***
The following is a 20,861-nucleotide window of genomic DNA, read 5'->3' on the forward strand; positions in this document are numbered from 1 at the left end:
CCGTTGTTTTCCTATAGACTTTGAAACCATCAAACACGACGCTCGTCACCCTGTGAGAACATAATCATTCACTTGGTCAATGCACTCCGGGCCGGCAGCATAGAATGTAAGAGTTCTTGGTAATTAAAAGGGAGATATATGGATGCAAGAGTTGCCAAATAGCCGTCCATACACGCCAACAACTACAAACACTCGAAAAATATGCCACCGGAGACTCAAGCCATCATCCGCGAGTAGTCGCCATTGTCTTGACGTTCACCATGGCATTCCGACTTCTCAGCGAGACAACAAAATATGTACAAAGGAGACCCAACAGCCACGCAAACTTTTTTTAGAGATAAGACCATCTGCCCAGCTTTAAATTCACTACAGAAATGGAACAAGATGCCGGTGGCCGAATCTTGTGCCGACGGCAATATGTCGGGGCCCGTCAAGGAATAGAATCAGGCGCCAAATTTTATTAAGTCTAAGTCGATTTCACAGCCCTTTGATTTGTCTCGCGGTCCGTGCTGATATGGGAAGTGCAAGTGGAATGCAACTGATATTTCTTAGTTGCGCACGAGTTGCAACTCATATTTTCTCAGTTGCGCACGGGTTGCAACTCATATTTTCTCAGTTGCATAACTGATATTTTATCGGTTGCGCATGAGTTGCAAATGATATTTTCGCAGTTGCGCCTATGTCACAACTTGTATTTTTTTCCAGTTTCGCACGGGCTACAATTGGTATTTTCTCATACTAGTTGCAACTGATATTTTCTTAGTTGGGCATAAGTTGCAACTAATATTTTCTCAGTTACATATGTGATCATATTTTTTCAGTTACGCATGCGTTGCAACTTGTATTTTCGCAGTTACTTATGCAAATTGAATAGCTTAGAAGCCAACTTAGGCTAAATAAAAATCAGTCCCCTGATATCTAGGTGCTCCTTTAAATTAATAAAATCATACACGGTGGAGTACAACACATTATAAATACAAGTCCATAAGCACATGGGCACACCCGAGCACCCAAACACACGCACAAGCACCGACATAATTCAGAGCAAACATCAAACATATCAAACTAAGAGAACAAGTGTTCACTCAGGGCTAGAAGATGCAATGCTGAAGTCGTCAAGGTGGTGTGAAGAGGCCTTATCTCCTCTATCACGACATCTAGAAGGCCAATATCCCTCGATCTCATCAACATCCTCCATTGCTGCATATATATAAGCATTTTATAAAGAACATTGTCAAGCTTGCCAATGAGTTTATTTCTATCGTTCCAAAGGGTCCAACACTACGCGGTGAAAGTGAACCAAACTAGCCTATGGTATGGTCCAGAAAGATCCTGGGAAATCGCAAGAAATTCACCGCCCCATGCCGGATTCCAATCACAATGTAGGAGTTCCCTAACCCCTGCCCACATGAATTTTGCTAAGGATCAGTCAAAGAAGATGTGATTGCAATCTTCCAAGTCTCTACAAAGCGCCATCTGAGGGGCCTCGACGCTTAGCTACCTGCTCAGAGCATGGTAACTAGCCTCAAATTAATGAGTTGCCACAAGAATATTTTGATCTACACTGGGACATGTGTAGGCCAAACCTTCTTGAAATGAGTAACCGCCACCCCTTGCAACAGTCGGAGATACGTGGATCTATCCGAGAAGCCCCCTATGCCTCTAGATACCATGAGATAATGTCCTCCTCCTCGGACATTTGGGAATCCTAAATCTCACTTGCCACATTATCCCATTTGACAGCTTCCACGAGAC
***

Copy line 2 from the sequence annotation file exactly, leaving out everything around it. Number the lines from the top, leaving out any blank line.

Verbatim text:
CCGTTGTTTTCCTATAGACTTTGAAACCATCAAACACGACGCTCGTCACCCTGTGAGAACATAATCATTCACTTGGTCAATGCACTCCGGGCCGGCAGCATAGAATGTAAGAGTTCTTGGTAATTAAAAGGGAGATATATGGATGCAAGAGTTGCCAAATAGCCGTCCATACACGCCAACAACTACAAACACTCGAAAAATATGCCACCGGAGACTCAAGCCATCATCCGCGAGTAGTCGCCATTGTCTTGACGTTCACCATGGCATTCCGACTTCTCAGCGAGACAACAAAATATGTACAAAGGAGACCCAACAGCCACGCAAACTTTTTTTAGAGATAAGACCATCTGCCCAGCTTTAAATTCACTACAGAAATGGAACAAGATGCCGGTGGCCGAATCTTGTGCCGACGGCAATATGTCGGGGCCCGTCAAGGAATAGAATCAGGCGCCAAATTTTATTAAGTCTAAGTCGATTTCACAGCCCTTTGATTTGTCTCGCGGTCCGTGCTGATATGGGAAGTGCAAGTGGAATGCAACTGATATTTCTTAGTTGCGCACGAGTTGCAACTCATATTTTCTCAGTTGCGCACGGGTTGCAACTCATATTTTCTCAGTTGCATAACTGATATTTTATCGGTTGCGCATGAGTTGCAAATGATATTTTCGCAGTTGCGCCTATGTCACAACTTGTATTTTTTTCCAGTTTCGCACGGGCTACAATTGGTATTTTCTCATACTAGTTGCAACTGATATTTTCTTAGTTGGGCATAAGTTGCAACTAATATTTTCTCAGTTACATATGTGATCATATTTTTTCAGTTACGCATGCGTTGCAACTTGTATTTTCGCAGTTACTTATGCAAATTGAATAGCTTAGAAGCCAACTTAGGCTAAATAAAAATCAGTCCCCTGATATCTAGGTGCTCCTTTAAATTAATAAAATCATACACGGTGGAGTACAACACATTATAAATACAAGTCCATAAGCACATGGGCACACCCGAGCACCCAAACACACGCACAAGCACCGACATAATTCAGAGCAAACATCAAACATATCAAACTAAGAGAACAAGTGTTCACTCAGGGCTAGAAGATGCAATGCTGAAGTCGTCAAGGTGGTGTGAAGAGGCCTTATCTCCTCTATCACGACATCTAGAAGGCCAATATCCCTCGATCTCATCAACATCCTCCATTGCTGCATATATATAAGCATTTTATAAAGAACATTGTCAAGCTTGCCAATGAGTTTATTTCTATCGTTCCAAAGGGTCCAACACTACGCGGTGAAAGTGAACCAAACTAGCCTATGGTATGGTCCAGAAAGATCCTGGGAAATCGCAAGAAATTCACCGCCCCATGCCGGATTCCAATCACAATGTAGGAGTTCCCTAACCCCTGCCCACATGAATTTTGCTAAGGATCAGTCAAAGAAGATGTGATTGCAATCTTCCAAGTCTCTACAAAGCGCCATCTGAGGGGCCTCGACGCTTAGCTACCTGCTCAGAGCATGGTAACTAGCCTCAAATTAATGAGTTGCCACAAGAATATTTTGATCTACACTGGGACATGTGTAGGCCAAACCTTCTTGAAATGAGTAACCGCCACCCCTTGCAACAGTCGGAGATACGTGGATCTATCCGAGAAGCCCCCTATGCCTCTAGATACCATGAGATAATGTCCTCCTCCTCGGACATTTGGGAATCCTAAATCTCACTTGCCACATTATCCCATTTGACAGCTTCCACGAGAC